21 Jan

A Writing By Mary Who Has Passed Away

Posted by The McGlynn

Kansas 4th of July, Memories

There are many memories I have of various 4ths of July of my life. There are the wonderful ones shared with the McGlynns and the fireworks of Plymouth; the ones where Walt and I would drive to a street close to our house, put the children on the hood of the car, and watch the fireworks display of a neighboring city; and the many ones where we would walk with Diana and Dan and Jessica and Allison to the Clawson firework display at their city park. One year Marta and I made a cake that looked a little like the flag and invited our neighbors over for cake and ice cream, another year we invited any of the McGlynns and McGlinns who could come for a back yard picnic welcoming Marta back from Chicago and baby Joseph to our Royal Oak world.

The older I get, the 4ths that tug at my heart so much are the 4ths of July in Kansas. I would wake up in the early morning full of anticipation. The 4th was like no other day in the year. I would always be wondering what would happen this day, this year. The sound of firecrackers and other noise makers would fill the day. My brother, Dick, would, at some point, start shooting off firecrackers, sometimes putting them in containers that would sail into the air. Even I, as I became a little older, had little firecrackers called Lady Fingers that I would light and run “for my life.”


It was in the evening that the day became the most magical. Mom and Dad and my brothers (early on Dick, later, Bobby) and I would walk to Fort Leavenworth to see their fireworks display. We would walk up 7th Street, block after block, past Wilcox Drug Store, where my brother, Dick, would buy his firecrackers and my Grandpa O’Leary would take his afternoon drink, past the apartment house where Uncle Francis and Aunt Edna Mae lived, past St. John’s Hospital (where, later, I would work in admittance the summer of my Junior year in high school and admit my Aunt Tete when she had a miscarriage), block after block until we reached the entrance to the Fort and, then, on to Merritt Lake, where we would spread out on the lawn and wait impatiently for the show. When we were walking up the dear streets of my town in those evening hours, I was in heaven; it was so wonderful to see my Mom and Dad so happy, doing something just for fun, enjoying themselves, their children, the evening. I would run ahead just so I could look back at them and then join them again, grabbing my Dad’s hand. The fireworks over the lake were beautiful and when they were over we all clapped and, I think, we sang the National Anthem, but, maybe, I am misremembering; maybe I was just singing it to myself. Walking back to our house, I would be thinking of the wonderful treat that awaited us.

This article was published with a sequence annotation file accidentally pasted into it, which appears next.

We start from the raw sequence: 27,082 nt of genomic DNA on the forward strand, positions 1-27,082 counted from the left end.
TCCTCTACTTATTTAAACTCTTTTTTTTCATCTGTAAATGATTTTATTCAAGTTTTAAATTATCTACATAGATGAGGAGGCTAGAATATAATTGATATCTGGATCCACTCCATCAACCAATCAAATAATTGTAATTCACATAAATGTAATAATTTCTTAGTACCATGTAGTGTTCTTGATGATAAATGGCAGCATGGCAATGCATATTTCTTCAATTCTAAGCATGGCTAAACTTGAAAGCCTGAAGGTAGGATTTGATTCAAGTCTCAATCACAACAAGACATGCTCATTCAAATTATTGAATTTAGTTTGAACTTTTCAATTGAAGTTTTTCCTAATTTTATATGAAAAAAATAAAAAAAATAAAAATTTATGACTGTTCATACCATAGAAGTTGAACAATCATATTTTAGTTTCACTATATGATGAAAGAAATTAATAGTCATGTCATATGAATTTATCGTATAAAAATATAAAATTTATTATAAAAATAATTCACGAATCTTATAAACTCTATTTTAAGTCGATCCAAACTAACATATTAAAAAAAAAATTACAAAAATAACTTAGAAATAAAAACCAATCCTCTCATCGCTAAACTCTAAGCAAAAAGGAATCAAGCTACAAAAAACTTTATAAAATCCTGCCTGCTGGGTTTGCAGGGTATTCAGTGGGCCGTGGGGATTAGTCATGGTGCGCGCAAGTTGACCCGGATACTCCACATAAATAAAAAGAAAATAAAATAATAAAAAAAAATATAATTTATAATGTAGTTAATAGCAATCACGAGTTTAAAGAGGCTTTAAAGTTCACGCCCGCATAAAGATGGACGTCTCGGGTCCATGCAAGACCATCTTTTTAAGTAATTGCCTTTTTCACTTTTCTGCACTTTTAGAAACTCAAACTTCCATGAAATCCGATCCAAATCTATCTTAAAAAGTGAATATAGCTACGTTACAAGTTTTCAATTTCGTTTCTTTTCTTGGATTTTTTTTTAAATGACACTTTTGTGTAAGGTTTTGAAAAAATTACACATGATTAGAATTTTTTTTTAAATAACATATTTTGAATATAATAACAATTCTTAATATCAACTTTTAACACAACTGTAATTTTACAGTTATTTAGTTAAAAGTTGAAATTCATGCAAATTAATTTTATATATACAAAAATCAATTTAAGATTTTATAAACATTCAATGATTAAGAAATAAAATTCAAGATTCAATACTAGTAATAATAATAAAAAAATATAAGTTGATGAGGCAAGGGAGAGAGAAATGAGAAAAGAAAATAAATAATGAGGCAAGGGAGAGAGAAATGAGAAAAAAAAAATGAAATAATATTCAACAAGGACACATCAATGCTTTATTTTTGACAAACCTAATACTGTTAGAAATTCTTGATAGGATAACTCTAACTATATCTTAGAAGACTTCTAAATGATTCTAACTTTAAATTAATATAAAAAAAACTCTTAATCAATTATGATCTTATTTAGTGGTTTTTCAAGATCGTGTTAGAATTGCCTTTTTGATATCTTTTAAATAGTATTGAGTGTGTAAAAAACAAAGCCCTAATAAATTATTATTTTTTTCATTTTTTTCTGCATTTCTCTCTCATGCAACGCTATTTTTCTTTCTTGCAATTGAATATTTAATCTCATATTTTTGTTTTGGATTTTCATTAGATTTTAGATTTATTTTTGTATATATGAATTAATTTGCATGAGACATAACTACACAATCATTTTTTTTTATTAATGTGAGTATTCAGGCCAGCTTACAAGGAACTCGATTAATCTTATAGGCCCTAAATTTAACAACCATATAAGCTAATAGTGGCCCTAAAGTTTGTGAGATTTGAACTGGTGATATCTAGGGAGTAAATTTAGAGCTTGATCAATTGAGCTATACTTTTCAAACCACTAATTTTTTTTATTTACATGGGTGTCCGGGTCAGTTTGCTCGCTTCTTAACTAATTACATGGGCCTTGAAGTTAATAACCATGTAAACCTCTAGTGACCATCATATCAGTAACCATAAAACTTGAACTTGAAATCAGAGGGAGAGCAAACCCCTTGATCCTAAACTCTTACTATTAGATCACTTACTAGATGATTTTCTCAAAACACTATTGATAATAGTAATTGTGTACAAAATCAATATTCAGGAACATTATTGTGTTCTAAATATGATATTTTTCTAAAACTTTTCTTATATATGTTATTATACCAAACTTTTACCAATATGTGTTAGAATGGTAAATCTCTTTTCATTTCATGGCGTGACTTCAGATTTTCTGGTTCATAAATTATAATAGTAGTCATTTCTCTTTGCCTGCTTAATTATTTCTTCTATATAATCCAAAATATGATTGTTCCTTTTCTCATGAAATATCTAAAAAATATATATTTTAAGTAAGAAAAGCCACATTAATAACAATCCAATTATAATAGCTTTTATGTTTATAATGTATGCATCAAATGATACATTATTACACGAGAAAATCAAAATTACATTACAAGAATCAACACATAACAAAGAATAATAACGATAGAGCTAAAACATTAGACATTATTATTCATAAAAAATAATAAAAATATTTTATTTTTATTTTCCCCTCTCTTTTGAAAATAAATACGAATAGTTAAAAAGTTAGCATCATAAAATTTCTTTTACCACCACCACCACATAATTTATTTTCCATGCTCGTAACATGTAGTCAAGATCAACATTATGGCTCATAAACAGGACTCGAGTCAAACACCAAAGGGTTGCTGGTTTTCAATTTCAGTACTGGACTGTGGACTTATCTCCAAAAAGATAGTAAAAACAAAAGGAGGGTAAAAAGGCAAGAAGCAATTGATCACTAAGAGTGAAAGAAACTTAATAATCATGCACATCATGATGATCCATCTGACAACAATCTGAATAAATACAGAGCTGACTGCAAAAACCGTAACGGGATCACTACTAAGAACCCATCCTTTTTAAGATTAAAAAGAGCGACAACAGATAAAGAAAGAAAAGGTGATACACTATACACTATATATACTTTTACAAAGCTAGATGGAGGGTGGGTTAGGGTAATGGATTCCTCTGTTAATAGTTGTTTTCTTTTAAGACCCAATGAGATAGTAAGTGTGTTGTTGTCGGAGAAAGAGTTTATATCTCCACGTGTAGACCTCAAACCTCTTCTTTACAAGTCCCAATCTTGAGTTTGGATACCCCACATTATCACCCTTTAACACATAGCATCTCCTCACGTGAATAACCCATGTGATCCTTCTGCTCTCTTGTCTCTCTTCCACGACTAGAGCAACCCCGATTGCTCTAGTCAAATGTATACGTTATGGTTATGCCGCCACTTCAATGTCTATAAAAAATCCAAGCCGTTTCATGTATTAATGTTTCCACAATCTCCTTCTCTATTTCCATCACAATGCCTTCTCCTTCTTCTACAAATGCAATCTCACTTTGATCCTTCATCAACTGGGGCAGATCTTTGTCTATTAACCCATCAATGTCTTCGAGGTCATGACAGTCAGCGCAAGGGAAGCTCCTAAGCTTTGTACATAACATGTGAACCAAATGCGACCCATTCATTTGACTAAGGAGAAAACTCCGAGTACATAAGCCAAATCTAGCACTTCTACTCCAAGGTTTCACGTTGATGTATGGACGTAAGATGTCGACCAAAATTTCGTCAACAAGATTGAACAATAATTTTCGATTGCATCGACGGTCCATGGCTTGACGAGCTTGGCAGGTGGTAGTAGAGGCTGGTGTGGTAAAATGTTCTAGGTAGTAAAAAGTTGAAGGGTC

We always ended our Kansas 4th of July with a feast of ice-cold, sweet watermelon. It was the only day in the year we had it. Mom and Dad would buy a big, beautiful watermelon, put it in our ice box on the back porch, and after walking home from the Fort, we would all gather around the kitchen table (even Mom would be sitting wth us , usually she was standing serving all of us our meals). Dad would cut big, thick slices of this special treat and we would proceed to devour the entire melon. I think my other brother or two must have joined us; surely we didn’t eat the whole thing by ourselves!

After having, probably, too much of this delicious treat, I would reluctantly begin to get ready for bed. I would climb the stairs to my bedroom at the front of our house and put on my summer pajamas. I would sit on my bed, looking out the window right next to my bed. I would look down at our dear street, Ottawa. I would look at the houses, with lights still on in living rooms and porches and think of
the persons I knew who lived in them. I would look up at the star spangled sky. I would smell the sweet, earthy scent of a hot, July night in Kansas with just the whisper of a breeze. Finally, I would lay down on top of the sheets of my bed and go to sleep thinking I was the luckiest girl in the world.

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